Roman bronze antoninianus Maximianus Herculeus, Augustus 286-305, 307-308


Roman bronze antoninianus Maximianus Herculeus, Augustus 286-305, 307-308
See below for coin details, description and metrics.

A poem about this coin’s beauty:
“Radiant crown shines bright, Maximian's bust in full sight, Bronze coin of great might.”

In Latin:
“Corona fulget, MAXIMIANVS Herculeus, Nummus aereus.“

1 in stock

SKU: mgc181coi230206 Categories: , Tags: , , , ,


Ruler: Emperor Maximianus Herculeus Period: 286 to 308
  • Denomination:
  • Grade: VF
  • Exergue/Mint:
  • Material: bronze
  • Weight (g):
  • Diameter (mm): 22
  • Obverse: Imperial cuirassed bust facing right. Radiate crown. IMP C MAXIMIANVS P F AVG.
  • Reverse: Jupiter left holding sceptre, handing Victory on globe to Maximianus right. Legend CONCORDIA MILITUM. letters KE below. Exergue unclear
  • The Antoninianus was a Roman silver coin used from the 3rd to the 5th centuries AD. It was initially worth two denarii, but was later devalued to one. The Antoninianus was named after Antoninus Pius, who introduced it in AD 21. The coin featured the bust of the emperor on the obverse and a reverse with various designs, including military scenes and personifications of the empire. In the 4th century, the Antoninianus began to be made with increasingly debased silver, culminating in the issuance of coins made entirely of bronze in the 5th century.
  • Between the 3rd and 5th centuries AD, the Roman Empire was in a state of decline with several reflections on ancient Roman coinage of the time. The economy was struggling, and there was political instability. In 410 AD, the city of Rome was sacked by the Visigoths, and in 455 AD it was sacked again by the Vandals. The emperor Constantine moved the capital of the empire to Constantinople in 330 AD, the empire was divided into two parts in 395 AD, and by 476 AD the western half had fallen to barbarian invasions. The eastern half of the empire (aka the Byzantine empire) continued until 1453 AD when it fell to the Ottoman Turks. These broad events, need to pay armies and maintain a faltering economy brought continuous inflation and debasement of the currency. Numerous reforms attempted to re-set coinage also leveraging advanced alloying and silvering techniques to give the appearance of greater value than the material content of the individual coin and avoid hoarding behaviours. The split between East and West and its control through a Tetrarchy brought coinage emissions under the two Augusti and two Caesars, with numerous individual variations across the many local mints. For example the Antoninianus was issued to replace the Denarius though with scarce silver content, or with various issues of AE1-4 bronze coinage of ever decreasing size and weight. The gradual break-up of the western provinces also brought localised coinage emissions and barbarian issued imitations of Roman coinage. After the fall of Rome, the eastern part of the Empire managed to implement some degrees of successful reform for example under Emperor Anastasius at the end of the 5th century and then Justinian I.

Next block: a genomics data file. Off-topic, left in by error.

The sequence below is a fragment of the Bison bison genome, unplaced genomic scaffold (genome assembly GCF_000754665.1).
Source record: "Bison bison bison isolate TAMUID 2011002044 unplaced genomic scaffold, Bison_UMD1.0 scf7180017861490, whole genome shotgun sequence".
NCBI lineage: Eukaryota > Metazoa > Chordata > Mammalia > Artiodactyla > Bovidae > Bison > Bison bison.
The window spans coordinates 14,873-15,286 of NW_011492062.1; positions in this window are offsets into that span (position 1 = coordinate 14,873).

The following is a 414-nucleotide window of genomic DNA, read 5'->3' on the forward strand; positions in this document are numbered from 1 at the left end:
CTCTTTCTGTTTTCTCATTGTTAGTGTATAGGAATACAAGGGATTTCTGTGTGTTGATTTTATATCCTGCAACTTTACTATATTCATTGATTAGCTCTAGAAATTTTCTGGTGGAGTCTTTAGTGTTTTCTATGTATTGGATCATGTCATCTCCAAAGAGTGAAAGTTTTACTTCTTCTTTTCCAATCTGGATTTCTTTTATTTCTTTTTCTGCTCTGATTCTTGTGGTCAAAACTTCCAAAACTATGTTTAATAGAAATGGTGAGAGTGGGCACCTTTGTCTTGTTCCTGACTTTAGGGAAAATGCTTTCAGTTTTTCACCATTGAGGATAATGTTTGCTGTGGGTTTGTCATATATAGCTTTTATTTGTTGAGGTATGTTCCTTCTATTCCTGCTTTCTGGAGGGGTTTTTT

Additional information

Dimensions 2.2 × 2.2 × 0.1 cm